Systemic Hormones and Muscle Protein Synthesis
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|ClinicalTrials.gov Identifier: NCT03054168|
Recruitment Status : Active, not recruiting
First Posted : February 15, 2017
Last Update Posted : February 26, 2019
|Condition or disease||Intervention/treatment||Phase|
|Sarcopenia Muscle Hypotrophy Muscle Atrophy||Drug: Sustanon 250 Drug: Zoladex Other: Placebo||Phase 3|
Skeletal muscle represents the largest organ in the body, comprising >50% of total body mass. The function of skeletal muscle is best understood for its role in locomotion and providing mechanical support to the skeleton to facilitate movement. However, skeletal muscles are also important for maintaining whole-body metabolic health. For example, muscles also act as a site for glucose disposal thereby acting to maintain whole-body glycaemic control. In addition, skeletal muscles represent a vast protein store, the amino acids from which can be used in times of fasting, infection and disease to provide energy to maintain other critical organs. Exercise (resistance type exercise (RE-T) in particular) still remains the most effective means by which to maintain and increase muscle mass through stimulation of muscle protein synthesis (MPS), despite this, how exercise regulates these changes in muscle mass is still unknown. A number of pathways have been inferred as key, however it is clear from a number of studies that systemic hormone levels, testosterone in particular, may provide a significant contribution. It is well known that chronic androgenic hormone deficiency can lead to a loss of lean body mass and strength, which can in turn contribute to impaired physical function. Furthermore, when testosterone levels are pharmacologically reduced (using a gonadotropin releasing hormone analogue) in healthy young males, resistance exercise training induced increases in muscle mass and strength are absent. Whilst systemic hormone levels are carefully maintained in youth (unless illness or deficiency is present), levels of these hormones decrease with age, particularly in those that are not regularly physically active, indeed approximately 25-30% of older men have levels of testosterone which are below the threshold used to define hypogonadism. Therefore, there is significant need to understand the underlying mechanisms behind hormonally induced muscle mass regulation. Furthermore, in older age there is a resistance to traditional anabolic stimuli such as nutrition or resistance exercise, with older adults showing a blunted-anabolic hormonal profile in response to resistance training compared to young. These impairments to hormonal regulation with ageing may in part be responsible for the slow decline in muscle mass with age known as sarcopenia. Whilst all muscle-wasting conditions are of considerable concern, it is the loss of muscle in older age that poses the greatest socio-economic burden. Therefore there is a significant clinical need to identify contributing factors to this muscle loss so that they can be specifically targeted for intervention (i.e., pharmacological hormonal therapies).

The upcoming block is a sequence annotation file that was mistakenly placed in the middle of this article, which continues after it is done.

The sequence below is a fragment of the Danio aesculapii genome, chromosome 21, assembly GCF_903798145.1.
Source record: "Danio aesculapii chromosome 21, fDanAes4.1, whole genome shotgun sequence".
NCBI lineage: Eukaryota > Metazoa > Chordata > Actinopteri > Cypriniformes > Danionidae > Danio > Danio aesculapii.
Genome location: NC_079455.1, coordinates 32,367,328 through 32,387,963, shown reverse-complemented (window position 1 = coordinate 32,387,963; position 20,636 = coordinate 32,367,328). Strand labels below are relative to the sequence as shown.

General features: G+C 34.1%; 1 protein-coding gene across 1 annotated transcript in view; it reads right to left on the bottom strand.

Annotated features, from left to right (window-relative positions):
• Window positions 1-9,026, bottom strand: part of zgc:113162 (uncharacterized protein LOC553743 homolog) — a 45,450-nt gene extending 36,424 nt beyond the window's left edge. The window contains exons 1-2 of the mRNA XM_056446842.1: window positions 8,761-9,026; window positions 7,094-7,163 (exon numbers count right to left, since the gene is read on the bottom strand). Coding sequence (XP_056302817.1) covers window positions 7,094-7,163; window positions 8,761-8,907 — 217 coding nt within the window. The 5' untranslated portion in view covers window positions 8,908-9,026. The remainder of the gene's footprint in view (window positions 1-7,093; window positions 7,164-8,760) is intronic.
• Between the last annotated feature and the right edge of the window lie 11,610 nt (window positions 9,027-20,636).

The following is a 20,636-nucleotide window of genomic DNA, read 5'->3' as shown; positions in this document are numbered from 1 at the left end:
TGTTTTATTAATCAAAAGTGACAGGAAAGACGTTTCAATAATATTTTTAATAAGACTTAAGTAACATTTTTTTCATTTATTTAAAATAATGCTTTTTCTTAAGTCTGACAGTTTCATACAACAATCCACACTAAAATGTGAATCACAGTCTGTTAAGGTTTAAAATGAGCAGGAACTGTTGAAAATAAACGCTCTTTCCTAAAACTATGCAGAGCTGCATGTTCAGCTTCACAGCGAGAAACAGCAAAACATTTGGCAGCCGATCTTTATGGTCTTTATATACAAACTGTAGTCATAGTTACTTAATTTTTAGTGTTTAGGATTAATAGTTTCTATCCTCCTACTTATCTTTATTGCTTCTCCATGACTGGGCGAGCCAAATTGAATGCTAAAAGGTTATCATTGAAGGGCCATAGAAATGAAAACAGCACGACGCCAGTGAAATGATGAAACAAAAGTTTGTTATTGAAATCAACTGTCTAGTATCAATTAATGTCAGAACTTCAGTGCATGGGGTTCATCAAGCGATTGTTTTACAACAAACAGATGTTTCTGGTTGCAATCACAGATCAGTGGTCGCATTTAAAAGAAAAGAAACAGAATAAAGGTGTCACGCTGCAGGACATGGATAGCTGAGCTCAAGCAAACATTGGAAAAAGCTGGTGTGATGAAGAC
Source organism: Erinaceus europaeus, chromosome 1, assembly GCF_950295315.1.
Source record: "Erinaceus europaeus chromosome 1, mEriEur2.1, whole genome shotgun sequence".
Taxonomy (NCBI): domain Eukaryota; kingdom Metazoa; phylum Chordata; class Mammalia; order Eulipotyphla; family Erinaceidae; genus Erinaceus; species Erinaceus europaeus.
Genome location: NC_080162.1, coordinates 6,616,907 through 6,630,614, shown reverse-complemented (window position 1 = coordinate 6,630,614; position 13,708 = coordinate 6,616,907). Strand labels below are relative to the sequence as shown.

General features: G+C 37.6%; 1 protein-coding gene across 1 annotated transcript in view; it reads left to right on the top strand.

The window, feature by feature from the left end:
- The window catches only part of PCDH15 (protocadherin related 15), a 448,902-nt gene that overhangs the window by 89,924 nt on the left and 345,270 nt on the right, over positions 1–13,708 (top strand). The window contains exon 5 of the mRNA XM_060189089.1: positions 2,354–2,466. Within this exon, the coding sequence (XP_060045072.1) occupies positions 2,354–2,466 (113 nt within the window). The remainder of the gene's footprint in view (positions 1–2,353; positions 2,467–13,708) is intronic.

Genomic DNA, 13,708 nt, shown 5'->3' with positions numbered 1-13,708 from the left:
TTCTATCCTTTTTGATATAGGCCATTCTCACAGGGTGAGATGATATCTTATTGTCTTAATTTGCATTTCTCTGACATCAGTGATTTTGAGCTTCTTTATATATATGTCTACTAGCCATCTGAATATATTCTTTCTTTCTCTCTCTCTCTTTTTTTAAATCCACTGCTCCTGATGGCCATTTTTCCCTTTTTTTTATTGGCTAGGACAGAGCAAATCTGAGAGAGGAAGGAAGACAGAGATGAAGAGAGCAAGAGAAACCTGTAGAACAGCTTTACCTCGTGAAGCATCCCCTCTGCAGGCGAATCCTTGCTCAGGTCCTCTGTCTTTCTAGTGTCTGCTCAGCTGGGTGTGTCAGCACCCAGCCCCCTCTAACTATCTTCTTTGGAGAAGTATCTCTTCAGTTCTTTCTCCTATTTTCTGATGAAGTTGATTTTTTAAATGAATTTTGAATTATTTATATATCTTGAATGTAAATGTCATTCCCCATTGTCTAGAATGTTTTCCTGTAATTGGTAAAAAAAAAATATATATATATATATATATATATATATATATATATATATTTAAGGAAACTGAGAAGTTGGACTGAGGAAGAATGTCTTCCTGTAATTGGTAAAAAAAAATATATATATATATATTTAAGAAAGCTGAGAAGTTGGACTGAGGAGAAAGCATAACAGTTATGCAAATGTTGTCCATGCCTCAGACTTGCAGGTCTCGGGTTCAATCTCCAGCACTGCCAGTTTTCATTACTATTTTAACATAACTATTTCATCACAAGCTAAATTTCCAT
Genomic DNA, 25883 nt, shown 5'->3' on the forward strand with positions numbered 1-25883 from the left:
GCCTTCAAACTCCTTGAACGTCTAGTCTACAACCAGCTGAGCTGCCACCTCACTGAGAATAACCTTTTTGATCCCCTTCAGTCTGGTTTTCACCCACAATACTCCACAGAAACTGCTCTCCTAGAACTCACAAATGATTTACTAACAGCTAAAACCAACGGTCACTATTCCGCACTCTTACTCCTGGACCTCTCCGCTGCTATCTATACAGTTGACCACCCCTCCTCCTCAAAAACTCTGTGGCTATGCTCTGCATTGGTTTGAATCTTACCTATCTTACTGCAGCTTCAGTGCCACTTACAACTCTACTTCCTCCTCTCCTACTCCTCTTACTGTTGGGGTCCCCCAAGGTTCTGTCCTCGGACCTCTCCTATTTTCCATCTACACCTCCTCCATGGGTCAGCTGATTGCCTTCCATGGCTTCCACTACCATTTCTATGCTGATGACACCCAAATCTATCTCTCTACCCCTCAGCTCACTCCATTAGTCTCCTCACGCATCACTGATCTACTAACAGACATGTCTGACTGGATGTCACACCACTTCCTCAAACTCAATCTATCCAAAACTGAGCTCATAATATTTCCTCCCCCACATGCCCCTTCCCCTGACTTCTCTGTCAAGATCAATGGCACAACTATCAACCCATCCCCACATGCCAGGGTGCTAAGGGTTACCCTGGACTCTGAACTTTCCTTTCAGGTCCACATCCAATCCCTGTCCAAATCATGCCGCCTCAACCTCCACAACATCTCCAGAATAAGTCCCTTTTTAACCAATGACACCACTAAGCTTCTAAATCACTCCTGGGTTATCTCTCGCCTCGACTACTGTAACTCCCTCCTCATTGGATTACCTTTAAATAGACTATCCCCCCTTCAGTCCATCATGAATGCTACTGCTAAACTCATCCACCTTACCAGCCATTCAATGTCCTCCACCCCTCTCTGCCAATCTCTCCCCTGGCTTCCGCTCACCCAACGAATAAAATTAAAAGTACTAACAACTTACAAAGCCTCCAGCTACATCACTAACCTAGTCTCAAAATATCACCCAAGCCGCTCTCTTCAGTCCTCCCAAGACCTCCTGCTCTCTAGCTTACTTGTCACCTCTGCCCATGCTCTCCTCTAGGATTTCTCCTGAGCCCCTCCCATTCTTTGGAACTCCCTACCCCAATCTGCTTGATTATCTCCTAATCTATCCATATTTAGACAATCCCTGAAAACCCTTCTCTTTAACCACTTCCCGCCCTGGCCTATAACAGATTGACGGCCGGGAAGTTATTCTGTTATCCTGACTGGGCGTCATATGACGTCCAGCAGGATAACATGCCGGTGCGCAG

The aims of this project are two fold: 1) Firstly we aim to investigate the impact of systemic hormone levels on control of muscle mass in healthy young adults undertaking a resistance exercise training program, we hypothesize that reduction of hormone levels in systemically normal young adults will impair MPS and muscle mass gains in response to resistance exercise training. 2) Secondly we aim to investigate the impact of enhancing testosterone levels in older adults on responsiveness to resistance exercise training and the contribution of systemic testosterone levels to muscle mass regulation in ageing, we hypothesize that increasing testosterone levels in older males will improve responsiveness to anabolic stimuli (RE-T).